This is a novel idea, but it's likely not to work. Chances are that the third party library accepts a date and keeps it as a date until it outputs it. In that case, whatever the culture info was when his thirdPartyLib.PrintBothDate() method runs is the one that would be used for both dates. Also, I'd probably want to wrap this in a helper class that implements IDisposable so it could be used with a using block that sets the culture back to normal when you're done with it. –  Matt Johnson Feb 7 '13 at 14:57
    
@Matt Johnson: Except the possibility it can done with this, there is almost no way to do. This question is most likely a logical error. –  Ken Kin Feb 7 '13 at 16:03
1  
Agreed - The third-party library will have to support providing a custom format if the user wants that level of control. –  Matt Johnson Feb 7 '13 at 16:08

Try this (assigning to a string with the specific format);

Each call to ToString method will use this formatting ?

string firstDate = new DateTime(2013, 02, 07).ToString("yyyy-MM-dd");
string secondDate  = new DateTime(2013, 02, 07).ToString("dddd, MMMM dd, yyyy");
share|improve this answer
    
What use is this when the library accepts DateTime? –  Maurice Stam Feb 7 '13 at 10:42
    
This assumes that SetFirstDate and SetSecondDate take an object and not a DateTime. While possible, the question seems to imply that this is not the case. –  Daniel Hilgarth Feb 7 '13 at 10:42
    
I guess you should read the question once more –  V4Vendetta Feb 7 '13 at 10:43
    
Each call to **ToString** method will use this formatting ? this is his question. –  Kaf Feb 7 '13 at 10:46
    
That's only a very small part of the question. The important part is that ToString is not called by his code but by third party code he has no control over. –  Daniel Hilgarth Feb 7 '13 at 10:48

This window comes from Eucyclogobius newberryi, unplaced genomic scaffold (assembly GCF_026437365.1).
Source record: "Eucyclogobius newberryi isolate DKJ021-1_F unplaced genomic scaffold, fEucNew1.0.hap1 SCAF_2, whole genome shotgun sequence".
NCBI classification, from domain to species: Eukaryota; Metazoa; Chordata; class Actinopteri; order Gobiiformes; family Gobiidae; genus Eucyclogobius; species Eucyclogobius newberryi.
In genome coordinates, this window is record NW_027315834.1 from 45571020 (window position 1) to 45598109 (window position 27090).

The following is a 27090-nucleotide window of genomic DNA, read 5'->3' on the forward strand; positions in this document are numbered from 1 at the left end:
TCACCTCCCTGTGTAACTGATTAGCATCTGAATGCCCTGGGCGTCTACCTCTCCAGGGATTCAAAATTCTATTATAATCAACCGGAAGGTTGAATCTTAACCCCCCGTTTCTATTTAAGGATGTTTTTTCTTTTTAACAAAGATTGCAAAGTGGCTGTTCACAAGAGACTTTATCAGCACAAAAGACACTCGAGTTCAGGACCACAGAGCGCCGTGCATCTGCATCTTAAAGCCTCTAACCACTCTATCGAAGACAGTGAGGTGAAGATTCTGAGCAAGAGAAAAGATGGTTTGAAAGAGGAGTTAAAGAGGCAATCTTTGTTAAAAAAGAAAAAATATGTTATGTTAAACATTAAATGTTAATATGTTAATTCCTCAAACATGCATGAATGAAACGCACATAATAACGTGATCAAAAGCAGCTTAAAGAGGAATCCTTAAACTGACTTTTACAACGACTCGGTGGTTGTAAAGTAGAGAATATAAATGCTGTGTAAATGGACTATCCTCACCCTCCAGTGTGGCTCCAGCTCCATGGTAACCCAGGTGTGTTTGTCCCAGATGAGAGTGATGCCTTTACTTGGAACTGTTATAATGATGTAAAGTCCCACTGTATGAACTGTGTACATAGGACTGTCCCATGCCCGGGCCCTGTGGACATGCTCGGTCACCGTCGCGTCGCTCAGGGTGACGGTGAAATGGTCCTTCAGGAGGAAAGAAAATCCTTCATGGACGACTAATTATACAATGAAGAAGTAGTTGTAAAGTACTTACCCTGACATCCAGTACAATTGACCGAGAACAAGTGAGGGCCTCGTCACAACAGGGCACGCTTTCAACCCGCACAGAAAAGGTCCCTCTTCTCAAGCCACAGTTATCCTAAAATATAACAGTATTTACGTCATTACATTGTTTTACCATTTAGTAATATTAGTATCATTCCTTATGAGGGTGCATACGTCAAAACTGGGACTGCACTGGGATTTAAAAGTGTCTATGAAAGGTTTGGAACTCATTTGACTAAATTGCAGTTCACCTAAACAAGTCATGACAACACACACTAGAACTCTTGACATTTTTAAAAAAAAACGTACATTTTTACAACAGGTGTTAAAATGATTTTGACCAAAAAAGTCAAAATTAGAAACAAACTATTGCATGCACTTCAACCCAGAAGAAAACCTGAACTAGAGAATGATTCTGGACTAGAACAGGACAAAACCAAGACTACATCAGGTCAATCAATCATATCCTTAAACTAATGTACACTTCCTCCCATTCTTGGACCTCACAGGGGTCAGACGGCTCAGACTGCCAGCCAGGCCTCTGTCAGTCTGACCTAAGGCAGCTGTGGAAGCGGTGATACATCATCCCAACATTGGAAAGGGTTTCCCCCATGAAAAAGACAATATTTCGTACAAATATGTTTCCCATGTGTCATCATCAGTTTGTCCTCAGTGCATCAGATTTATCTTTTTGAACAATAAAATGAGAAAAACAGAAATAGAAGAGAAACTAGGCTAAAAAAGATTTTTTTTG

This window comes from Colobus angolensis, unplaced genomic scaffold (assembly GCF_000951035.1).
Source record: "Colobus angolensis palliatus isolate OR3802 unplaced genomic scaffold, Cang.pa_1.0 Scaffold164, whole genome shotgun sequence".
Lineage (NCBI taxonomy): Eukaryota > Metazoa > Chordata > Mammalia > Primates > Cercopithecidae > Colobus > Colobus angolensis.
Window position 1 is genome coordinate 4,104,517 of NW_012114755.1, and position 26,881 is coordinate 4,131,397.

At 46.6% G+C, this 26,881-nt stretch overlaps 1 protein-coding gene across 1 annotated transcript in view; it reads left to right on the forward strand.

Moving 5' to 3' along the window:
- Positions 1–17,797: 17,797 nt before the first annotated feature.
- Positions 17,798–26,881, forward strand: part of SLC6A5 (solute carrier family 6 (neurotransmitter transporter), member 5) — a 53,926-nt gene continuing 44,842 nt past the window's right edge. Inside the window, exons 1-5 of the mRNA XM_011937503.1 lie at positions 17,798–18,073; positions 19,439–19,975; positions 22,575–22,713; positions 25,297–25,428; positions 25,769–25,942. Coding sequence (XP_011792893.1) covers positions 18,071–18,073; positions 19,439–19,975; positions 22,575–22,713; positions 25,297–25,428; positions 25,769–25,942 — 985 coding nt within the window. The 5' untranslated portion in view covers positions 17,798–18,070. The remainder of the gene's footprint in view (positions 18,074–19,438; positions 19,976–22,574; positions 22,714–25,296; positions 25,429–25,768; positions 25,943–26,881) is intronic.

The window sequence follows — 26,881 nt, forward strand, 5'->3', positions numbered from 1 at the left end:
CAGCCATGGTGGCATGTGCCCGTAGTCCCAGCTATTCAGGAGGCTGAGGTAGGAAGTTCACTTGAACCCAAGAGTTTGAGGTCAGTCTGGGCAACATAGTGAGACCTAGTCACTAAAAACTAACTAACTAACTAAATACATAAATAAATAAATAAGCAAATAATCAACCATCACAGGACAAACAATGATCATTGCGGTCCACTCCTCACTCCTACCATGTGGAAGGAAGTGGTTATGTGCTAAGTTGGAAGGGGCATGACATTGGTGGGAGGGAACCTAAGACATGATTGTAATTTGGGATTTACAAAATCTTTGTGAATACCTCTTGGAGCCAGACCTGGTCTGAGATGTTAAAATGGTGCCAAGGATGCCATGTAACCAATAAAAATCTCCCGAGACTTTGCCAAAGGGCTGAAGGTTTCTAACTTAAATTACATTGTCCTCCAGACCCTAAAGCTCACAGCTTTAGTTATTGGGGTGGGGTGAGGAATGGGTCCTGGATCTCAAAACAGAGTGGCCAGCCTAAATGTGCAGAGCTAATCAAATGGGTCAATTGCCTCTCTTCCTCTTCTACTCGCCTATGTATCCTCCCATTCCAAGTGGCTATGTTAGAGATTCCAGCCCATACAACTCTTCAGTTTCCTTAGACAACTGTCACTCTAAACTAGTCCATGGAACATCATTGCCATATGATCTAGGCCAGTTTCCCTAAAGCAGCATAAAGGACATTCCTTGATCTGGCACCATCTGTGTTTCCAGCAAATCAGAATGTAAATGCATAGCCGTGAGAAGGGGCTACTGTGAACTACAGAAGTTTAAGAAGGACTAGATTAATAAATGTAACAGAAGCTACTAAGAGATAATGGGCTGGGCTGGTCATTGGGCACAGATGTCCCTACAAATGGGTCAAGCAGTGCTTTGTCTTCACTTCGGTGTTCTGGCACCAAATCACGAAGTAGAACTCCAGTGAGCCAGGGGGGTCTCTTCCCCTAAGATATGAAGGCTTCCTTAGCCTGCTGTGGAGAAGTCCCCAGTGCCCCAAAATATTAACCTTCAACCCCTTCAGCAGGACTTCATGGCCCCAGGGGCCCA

Unfortunately that is not possible. You'll have to work around that problem:

thirdPartyLib.SetFirstDate(firstDate);
thirdPartyLib.SetSecondDate(secondDate);
thirdPartyLib.PrintString(firstData.ToString(firstDateFormatting)); //Assuming such a method exists
thirdPartyLib.PrintString(secondDate.ToString(secondDateFormatting));
share|improve this answer

It's not possible to set inside a DateTime the format you expect to use for ToString() method.

System.DateTime is a sealed class which means that you cannot extend.
You can, instead, create your own Date class so that you can specify it.

public class DateTimeWithFormat
{

  public DateTime Date {get; set;}
  public string Format {get; set;}

  //ToString override using custom format
  public override string ToString 
   {
     return Date.ToString (Format);
     }    

 //Constructor sets date and format
  public DateTimeWithFormat( DateTime date, string format )
   {
     Date= date;
     Format = format;
    }
}

so that you can use this way

DateTimeWithFormat firstDate = new DateTimeWithFormat(
           new DateTime(2013, 02, 07),
           "yyyy-MM-dd");
DateTime secondDate = new DateTimeWithFormat(
           new DateTime(2013, 02, 07),
           "dddd") ; 

thirdPartyLib must be changed to use DateTimeWithFormat instead of DateTime

share|improve this answer
1  
DateTime secondDate = new DateTimeWithFormat will this compile? –  Ilya Ivanov Feb 7 '13 at 10:52
    
-1: The OP clearly stated that he has no control over the third party library. –  Daniel Hilgarth Feb 7 '13 at 10:54
    
No will not compile: System.DateTime is a sealed class which means that you cannot extend. thirdPartyLib must be changed to use DateTimeWithFormat instead of DateTime –  Emanuele Greco Feb 7 '13 at 10:54
    
@DanielHilgarth why -1? In first statement I answer "no it's not possible" then I suggest a workaround that needs control over third party library types not third party logic.. if possible! –  Emanuele Greco Feb 7 '13 at 10:57
    
-1 because he doesn't have control over the other library, making your answer not helpful at all. –  Daniel Hilgarth Feb 7 '13 at 10:58

Your Answer

 
discard

By posting your answer, you agree to the privacy policy and terms of service.

Not the answer you're looking for? Browse other questions tagged or ask your own question.